Fredericksburg City Public Schools will begin to phase out the International Baccalaureate program this upcoming school year, division officials announced Monday.
The division will not participate in the primary and secondary IB programs during the 2021–22 school year and will offer only the Diploma Program to junior and senior high school students. The high school IB program will end after the 2022–23 year.
“Considering the opportunities and challenges FCPS students and staff face going forward to recover from the COVID-19 pandemic, it is not feasible to continue to focus on the complex needs and requirements of the elementary and middle school IB programs,” a news release from the division states. “IB compliance, training, and management demands are considerable.”
Division Superintendent Marci Catlett and Deputy Superintendent Matt Eberhardt said the decision was made following a year of listening to teachers, parents, students and community members.
Teachers must undergo extensive training for the IB program, which emphasizes global awareness, self-reflection and interdisciplinary studies. Eberhardt said it was challenging—and expensive—to keep up with training requirements in the midst of the pandemic, with teachers also scrambling to adapt to virtual and hybrid instruction.
Training cost the division $500 per teacher—more for the weeklong, in-depth training sessions, he said. Turnover and pandemic disruptions left between one-third and one-half of division staff untrained.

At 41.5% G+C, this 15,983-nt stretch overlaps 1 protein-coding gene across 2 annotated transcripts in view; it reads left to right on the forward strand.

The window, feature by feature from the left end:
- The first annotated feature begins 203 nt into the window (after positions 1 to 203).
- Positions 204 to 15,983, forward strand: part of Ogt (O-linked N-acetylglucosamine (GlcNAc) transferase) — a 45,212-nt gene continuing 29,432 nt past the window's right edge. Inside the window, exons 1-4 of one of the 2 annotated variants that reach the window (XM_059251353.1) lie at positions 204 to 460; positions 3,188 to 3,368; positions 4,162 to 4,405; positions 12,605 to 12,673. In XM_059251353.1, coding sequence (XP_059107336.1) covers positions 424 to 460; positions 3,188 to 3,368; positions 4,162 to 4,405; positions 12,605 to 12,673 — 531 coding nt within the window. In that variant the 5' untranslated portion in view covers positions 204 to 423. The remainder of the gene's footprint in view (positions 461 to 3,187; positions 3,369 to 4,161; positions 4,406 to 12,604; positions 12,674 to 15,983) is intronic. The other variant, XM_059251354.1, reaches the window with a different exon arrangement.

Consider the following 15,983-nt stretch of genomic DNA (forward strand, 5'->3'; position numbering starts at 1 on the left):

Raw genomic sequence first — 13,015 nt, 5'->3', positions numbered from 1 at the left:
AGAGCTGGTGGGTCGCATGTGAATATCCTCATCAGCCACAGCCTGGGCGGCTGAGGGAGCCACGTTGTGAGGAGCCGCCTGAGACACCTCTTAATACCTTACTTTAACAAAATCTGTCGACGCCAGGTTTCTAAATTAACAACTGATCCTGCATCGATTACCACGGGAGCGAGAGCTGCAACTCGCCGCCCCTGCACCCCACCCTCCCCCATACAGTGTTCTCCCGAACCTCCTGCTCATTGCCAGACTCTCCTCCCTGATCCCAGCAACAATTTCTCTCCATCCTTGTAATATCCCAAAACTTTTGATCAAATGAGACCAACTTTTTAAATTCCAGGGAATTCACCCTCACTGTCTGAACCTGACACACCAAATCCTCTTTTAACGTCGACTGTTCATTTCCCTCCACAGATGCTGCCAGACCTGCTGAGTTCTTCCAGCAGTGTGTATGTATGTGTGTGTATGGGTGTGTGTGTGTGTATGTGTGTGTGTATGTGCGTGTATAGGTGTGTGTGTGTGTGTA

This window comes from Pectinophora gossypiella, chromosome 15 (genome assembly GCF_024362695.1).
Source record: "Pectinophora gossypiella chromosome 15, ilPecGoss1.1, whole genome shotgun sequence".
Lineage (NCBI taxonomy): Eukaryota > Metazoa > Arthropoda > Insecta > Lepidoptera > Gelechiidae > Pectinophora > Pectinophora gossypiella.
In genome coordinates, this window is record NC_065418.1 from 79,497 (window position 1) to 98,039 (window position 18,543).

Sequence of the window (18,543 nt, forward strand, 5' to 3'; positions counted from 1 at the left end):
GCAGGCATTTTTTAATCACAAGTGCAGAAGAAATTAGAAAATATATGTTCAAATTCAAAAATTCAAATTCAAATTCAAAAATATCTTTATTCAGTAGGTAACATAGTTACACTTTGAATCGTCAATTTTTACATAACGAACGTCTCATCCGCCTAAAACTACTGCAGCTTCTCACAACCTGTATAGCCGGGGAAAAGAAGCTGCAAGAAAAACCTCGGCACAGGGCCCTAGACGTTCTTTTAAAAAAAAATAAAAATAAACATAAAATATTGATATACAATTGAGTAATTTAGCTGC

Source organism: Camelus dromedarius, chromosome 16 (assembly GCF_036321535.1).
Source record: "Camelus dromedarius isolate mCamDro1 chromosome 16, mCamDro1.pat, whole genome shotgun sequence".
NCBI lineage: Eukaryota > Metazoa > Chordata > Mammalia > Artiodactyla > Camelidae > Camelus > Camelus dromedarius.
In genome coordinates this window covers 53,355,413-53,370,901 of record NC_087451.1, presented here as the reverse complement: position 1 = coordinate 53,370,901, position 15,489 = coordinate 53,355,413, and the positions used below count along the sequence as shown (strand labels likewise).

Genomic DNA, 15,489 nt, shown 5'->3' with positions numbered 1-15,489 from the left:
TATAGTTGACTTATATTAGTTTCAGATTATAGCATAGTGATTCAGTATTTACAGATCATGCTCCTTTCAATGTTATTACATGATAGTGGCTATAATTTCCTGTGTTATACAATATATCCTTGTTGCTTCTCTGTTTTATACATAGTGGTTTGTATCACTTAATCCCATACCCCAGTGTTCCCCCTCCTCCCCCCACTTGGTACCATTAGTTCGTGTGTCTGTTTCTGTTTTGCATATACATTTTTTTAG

Enrollment in IB classes at James Monroe High School, which were first offered in 2016, has been low, according to the release. In addition, there has been a steady decline in literacy and math scores division-wide over the past five years, Eberhardt said.
“Is this because of IB? We don’t know,” he said. “But we do know that IB teachers have to have lots of training and spend lots of time planning IB course curriculum and that may have distracted planning and teaching time that could have been devoted to math and literacy.”
The division sent out a survey to the school community earlier this year about the IB program.
Eberhardt said there were about 140 responses. They generally indicated “a mediocre response to the quality of IB.”
The surveys did note the benefits of IB, which include the development of a global and local awareness for students, rigorous content and cross-curricular instruction. The division is looking to continue offering these benefits by expanding AP course offerings, dual enrollment, internships and virtual options.
“We want to keep the global awareness and the beauty of looking at the whole child—and the self-reflection piece, which is critical to teachers and students,” Eberhardt said.
Fredericksburg began offering the IB middle years program in 2017 and the primary years program in 2019. The only other school division in the state that has offered the IB program in grades K-12 is Falls Church.
Catlett said Fredericksburg can go through the process of becoming reauthorized to offer the full IB program at any time “if appropriate.”